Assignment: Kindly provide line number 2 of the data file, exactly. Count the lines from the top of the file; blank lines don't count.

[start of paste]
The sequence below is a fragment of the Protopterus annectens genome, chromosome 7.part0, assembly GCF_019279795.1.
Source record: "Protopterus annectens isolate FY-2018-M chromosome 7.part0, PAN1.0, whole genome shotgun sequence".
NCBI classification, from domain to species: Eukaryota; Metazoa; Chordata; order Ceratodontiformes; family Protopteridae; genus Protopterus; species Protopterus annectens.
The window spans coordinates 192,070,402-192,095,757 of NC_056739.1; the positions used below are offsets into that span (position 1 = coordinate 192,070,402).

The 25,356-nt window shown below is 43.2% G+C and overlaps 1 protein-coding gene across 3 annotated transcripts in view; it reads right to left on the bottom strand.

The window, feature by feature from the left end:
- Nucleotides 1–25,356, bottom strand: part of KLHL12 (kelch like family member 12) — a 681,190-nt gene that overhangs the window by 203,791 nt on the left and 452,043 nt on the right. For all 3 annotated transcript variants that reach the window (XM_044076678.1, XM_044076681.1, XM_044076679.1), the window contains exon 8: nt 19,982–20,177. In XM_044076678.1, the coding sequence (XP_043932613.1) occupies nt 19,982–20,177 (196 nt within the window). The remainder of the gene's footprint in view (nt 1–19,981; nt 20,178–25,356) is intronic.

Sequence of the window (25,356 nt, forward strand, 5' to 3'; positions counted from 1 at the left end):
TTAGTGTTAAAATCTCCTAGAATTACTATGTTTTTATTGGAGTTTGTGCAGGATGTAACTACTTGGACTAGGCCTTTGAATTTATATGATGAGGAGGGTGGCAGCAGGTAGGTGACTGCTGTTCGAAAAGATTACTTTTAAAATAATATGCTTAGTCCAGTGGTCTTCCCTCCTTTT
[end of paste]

Source record: "Protopterus annectens isolate FY-2018-M chromosome 7.part0, PAN1.0, whole genome shotgun sequence".